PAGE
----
From Michael Ramirez's Pulitzer Prize Winning Cartoons
Panorama view from the Great Wall in China
This is brilliant:
About 7 years ago I was reading an article on Claude Shannon and came across one of the funniest ideas I had ever heard. Claude, you see, was one of these incredibly brilliant engineers with an obviously great sense of humor. As I understand it, he, along with Marvin Minsky came up with an idea they called the "Ultimate Machine". Basically a plain box with a switch on the top. When you flip the switch, a hand comes out of the box and flips the switch off. Thats it.
Well, after reading the article, and laughing out loud, I decided that I HAD to build one of these boxes.
Hollywood actor Wesley Snipes has received a three year prison sentence for tax offences.
A federal judge handed down the maximum term requested by prosecutors - one year for each of Snipes' convictions of wilfully failing to file a tax return.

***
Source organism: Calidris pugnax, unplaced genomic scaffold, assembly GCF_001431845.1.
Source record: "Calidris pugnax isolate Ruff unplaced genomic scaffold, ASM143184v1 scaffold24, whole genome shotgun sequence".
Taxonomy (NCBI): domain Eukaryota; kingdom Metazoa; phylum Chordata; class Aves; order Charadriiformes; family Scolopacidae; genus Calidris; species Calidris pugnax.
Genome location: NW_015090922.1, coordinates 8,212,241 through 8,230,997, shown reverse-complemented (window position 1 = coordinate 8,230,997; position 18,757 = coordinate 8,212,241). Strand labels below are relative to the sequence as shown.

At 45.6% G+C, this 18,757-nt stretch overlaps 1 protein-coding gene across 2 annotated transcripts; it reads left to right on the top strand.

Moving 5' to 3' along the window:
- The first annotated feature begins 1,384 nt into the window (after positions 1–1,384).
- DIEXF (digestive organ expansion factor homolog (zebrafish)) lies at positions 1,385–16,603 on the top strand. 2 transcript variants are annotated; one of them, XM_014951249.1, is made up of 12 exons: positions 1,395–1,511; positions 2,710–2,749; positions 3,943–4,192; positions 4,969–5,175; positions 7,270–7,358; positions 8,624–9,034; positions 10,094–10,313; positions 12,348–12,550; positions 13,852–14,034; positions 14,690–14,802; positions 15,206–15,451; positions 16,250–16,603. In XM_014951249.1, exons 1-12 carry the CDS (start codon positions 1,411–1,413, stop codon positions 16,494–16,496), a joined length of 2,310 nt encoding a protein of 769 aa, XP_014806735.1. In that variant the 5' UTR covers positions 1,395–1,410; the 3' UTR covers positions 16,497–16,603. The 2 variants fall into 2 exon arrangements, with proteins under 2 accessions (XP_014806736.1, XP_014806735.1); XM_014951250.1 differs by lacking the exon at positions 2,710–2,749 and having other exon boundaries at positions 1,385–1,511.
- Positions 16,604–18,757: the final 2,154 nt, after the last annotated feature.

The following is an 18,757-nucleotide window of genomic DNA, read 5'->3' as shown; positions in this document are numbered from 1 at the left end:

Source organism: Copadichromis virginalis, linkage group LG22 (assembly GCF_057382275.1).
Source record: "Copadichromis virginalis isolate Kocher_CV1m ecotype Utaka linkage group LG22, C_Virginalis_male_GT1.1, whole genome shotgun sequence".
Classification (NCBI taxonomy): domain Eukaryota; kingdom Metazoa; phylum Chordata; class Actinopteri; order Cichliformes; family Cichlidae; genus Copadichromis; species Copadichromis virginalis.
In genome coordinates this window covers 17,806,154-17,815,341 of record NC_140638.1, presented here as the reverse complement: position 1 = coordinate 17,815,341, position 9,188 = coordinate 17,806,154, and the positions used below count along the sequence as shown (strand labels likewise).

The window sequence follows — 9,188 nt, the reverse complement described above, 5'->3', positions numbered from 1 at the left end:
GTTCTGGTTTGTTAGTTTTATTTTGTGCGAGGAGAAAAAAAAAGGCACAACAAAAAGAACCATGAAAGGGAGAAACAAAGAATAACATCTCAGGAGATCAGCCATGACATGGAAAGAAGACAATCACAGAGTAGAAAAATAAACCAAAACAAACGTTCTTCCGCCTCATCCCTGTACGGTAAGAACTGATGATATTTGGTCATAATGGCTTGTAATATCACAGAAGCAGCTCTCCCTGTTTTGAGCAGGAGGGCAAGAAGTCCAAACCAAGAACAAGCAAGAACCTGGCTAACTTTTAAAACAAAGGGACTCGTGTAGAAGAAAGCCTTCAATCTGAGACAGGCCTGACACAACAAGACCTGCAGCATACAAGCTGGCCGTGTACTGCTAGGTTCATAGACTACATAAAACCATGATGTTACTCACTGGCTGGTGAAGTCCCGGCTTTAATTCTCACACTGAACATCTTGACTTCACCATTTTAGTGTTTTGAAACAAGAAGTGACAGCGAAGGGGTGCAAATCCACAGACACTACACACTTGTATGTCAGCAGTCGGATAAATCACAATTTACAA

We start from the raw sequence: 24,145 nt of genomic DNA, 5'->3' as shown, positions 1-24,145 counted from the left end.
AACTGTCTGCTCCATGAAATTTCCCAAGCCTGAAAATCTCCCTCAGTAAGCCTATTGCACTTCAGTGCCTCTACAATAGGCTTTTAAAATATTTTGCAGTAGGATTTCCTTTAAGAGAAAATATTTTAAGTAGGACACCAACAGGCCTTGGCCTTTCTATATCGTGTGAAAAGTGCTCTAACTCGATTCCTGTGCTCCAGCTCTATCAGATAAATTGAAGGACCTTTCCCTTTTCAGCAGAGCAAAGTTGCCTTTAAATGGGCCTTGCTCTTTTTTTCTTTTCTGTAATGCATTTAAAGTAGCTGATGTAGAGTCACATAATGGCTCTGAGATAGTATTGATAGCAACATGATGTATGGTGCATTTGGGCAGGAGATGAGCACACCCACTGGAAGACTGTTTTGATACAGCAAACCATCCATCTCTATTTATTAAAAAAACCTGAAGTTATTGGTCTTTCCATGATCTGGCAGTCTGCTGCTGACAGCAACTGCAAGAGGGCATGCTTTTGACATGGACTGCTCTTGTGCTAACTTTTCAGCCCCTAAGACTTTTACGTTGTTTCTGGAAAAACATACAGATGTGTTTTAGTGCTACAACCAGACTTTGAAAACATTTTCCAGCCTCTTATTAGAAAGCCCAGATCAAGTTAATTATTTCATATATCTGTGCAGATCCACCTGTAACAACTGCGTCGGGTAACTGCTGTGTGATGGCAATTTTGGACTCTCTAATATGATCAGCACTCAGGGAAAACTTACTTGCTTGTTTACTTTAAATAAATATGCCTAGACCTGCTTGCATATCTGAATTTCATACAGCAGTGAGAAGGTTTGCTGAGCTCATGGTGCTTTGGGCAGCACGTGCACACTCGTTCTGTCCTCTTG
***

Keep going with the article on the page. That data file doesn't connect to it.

United States District Judge William Terrell Hodges said the action star had shown a "history of contempt over a period of time" for US tax laws.
"In my mind these are serious crimes, albeit misdemeanours", he said.
Snipes apologised, saying: "I am an idealistic, naive, passionate, truth-seeking, spiritually motivated artist, unschooled in the science of law and finance."
That's one of the best quotes I've heard in a long time. BBC News has the story.
When Mary Tomes dies, she doesn't want a plain wooden box."One brown box doesn't fit all. It doesn't show your personality or your sense of humour. My husband told me not to be so daft."
That was four years ago. Now Mary, a 62-year-old grandmother, not only has a sunshine-yellow coffin for when she meets her maker, but runs Colourful Coffins in Oxford, which prints customised paper wraps to stick onto caskets.
Here's more, including many pictures, and you can order your own by following the links on the right. It's a thriving industry too:
While Colourful Coffins - and another UK company, JC Atkinson - print what are effectively colour transfers for standard coffins, Nottinghamshire's Crazy Coffins makes caskets shaped like cars, cricket bags and ballet shoes.